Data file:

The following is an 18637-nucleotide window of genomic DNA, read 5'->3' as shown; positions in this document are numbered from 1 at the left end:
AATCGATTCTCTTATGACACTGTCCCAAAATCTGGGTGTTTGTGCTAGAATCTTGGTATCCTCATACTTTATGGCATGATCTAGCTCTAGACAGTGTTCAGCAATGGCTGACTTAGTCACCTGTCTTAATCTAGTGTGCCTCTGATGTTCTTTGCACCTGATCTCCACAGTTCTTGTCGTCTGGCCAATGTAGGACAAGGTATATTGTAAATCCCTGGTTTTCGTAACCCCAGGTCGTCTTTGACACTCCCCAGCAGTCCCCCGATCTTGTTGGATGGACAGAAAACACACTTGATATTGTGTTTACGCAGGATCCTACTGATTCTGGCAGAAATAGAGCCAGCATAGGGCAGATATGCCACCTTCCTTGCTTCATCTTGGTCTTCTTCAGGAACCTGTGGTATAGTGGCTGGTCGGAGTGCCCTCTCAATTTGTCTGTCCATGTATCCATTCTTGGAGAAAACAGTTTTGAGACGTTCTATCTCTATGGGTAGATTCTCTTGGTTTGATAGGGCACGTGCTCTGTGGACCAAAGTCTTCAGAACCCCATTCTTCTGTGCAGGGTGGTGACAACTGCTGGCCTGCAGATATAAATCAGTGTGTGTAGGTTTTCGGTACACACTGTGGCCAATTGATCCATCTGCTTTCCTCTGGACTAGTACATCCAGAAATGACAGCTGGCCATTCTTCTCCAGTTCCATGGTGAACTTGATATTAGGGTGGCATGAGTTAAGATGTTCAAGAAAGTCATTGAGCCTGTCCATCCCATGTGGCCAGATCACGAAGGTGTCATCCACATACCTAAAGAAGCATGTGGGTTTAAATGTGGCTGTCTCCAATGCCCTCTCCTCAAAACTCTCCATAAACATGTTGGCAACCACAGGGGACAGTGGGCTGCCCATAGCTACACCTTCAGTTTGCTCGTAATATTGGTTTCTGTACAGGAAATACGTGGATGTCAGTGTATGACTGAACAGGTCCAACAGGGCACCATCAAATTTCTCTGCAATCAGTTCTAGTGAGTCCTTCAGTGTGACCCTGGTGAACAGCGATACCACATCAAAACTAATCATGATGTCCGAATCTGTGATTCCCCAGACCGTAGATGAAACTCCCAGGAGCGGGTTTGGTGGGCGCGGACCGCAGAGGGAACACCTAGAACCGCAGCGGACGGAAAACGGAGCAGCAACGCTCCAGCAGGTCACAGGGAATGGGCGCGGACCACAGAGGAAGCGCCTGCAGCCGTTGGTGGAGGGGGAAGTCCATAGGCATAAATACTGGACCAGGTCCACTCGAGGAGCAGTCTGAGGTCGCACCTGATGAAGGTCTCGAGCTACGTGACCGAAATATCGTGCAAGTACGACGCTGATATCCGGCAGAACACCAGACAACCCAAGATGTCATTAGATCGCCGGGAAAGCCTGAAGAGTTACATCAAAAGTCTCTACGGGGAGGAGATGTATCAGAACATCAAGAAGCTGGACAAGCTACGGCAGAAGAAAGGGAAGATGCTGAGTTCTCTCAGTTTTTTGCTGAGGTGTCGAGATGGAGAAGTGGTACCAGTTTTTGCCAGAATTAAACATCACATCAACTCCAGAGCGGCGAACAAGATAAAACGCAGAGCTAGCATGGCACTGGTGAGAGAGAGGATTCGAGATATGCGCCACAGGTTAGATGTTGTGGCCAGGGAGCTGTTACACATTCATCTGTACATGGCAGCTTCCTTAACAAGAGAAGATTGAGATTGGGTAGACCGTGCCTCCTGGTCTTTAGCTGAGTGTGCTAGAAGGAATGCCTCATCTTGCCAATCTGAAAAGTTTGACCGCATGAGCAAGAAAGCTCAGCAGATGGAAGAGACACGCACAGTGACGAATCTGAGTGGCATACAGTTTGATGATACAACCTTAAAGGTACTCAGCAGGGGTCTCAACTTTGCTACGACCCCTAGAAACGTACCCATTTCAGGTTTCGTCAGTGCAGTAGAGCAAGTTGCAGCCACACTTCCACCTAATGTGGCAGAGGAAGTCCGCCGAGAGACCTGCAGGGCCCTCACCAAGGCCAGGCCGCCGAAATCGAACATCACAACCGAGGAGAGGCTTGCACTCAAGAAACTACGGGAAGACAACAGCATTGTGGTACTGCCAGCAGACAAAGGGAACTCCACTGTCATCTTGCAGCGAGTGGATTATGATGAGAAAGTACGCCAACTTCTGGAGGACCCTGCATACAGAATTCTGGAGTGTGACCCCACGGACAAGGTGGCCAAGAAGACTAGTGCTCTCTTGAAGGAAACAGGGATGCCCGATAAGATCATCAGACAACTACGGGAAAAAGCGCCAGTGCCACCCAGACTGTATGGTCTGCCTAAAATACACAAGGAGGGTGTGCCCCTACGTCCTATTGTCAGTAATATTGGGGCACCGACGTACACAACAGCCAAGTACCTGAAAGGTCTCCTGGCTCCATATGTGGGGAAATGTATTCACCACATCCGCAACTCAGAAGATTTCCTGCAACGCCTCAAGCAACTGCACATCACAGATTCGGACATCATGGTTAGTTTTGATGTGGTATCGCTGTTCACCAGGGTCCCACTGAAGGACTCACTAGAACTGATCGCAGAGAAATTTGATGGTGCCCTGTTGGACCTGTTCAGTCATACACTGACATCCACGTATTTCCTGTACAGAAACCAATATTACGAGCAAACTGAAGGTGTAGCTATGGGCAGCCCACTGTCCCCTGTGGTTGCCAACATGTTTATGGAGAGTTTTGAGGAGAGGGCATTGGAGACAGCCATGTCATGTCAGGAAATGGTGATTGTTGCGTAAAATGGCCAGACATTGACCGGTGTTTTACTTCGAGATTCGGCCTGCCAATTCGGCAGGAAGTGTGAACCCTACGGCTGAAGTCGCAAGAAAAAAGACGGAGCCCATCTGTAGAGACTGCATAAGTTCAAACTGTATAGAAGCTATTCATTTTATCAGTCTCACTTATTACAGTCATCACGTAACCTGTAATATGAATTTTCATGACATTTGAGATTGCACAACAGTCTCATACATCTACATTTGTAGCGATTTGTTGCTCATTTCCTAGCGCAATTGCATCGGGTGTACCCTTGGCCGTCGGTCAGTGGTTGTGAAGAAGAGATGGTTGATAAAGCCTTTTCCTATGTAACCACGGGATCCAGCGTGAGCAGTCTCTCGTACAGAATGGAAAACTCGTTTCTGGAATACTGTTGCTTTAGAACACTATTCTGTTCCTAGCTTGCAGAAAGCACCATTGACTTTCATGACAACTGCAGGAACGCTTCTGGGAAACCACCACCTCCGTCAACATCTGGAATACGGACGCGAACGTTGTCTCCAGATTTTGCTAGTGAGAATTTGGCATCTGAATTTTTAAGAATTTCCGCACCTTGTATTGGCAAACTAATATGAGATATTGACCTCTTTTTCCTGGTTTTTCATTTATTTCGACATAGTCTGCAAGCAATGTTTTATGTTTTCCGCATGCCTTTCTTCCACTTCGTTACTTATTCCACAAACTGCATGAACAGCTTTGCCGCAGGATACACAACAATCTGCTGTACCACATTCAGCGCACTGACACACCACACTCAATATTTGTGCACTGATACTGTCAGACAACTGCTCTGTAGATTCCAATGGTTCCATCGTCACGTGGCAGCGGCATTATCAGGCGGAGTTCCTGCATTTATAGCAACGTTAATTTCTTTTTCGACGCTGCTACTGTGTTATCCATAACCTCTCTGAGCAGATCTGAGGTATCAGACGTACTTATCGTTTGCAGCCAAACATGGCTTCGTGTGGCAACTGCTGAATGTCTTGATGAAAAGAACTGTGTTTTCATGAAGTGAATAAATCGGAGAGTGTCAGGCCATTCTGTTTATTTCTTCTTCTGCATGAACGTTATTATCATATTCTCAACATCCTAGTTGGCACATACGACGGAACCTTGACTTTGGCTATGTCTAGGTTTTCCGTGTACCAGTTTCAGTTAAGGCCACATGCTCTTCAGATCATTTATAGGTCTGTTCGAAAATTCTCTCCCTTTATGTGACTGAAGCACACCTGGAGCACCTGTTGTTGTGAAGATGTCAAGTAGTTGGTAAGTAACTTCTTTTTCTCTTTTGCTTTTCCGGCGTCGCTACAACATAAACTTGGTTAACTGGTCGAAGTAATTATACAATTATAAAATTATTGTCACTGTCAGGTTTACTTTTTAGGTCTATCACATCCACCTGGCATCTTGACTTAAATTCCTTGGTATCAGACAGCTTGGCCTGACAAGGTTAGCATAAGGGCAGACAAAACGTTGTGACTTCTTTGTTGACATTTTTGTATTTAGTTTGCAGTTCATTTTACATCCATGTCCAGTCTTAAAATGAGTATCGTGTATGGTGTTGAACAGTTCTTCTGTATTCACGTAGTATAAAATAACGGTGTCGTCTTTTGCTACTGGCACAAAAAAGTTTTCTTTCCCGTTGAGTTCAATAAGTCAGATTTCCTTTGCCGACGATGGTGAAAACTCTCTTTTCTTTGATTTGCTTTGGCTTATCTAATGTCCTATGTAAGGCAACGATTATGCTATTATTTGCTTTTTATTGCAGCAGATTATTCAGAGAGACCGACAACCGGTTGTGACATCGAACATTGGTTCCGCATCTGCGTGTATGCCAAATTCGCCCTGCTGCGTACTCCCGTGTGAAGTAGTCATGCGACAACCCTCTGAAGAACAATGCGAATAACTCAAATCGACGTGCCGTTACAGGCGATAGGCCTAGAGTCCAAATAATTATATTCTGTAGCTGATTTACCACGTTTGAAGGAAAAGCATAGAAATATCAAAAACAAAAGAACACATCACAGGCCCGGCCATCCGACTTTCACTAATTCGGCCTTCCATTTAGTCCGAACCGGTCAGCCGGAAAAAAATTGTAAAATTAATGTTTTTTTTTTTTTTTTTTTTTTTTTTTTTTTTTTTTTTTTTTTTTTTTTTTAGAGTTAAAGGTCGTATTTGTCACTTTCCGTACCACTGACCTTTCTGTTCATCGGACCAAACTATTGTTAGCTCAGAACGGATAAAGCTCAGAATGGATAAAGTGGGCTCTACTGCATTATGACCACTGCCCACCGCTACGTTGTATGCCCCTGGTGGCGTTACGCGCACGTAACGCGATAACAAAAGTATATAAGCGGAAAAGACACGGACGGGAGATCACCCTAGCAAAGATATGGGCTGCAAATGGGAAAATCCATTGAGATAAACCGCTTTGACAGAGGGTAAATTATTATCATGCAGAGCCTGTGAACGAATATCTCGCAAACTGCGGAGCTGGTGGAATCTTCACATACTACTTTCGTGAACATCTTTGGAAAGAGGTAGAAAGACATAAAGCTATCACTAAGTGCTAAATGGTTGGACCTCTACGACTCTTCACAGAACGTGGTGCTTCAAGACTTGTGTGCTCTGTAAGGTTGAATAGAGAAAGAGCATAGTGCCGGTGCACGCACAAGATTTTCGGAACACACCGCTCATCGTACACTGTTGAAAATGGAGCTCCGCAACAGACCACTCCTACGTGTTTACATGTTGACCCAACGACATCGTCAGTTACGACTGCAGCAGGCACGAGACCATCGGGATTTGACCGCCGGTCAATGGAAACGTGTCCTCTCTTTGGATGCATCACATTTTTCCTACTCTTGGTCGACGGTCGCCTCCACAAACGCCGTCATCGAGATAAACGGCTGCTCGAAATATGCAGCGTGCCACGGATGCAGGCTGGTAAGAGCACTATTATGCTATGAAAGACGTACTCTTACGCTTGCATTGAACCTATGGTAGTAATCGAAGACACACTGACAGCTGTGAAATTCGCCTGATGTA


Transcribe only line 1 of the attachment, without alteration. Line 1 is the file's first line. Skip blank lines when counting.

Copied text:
The following is an 18637-nucleotide window of genomic DNA, read 5'->3' as shown; positions in this document are numbered from 1 at the left end: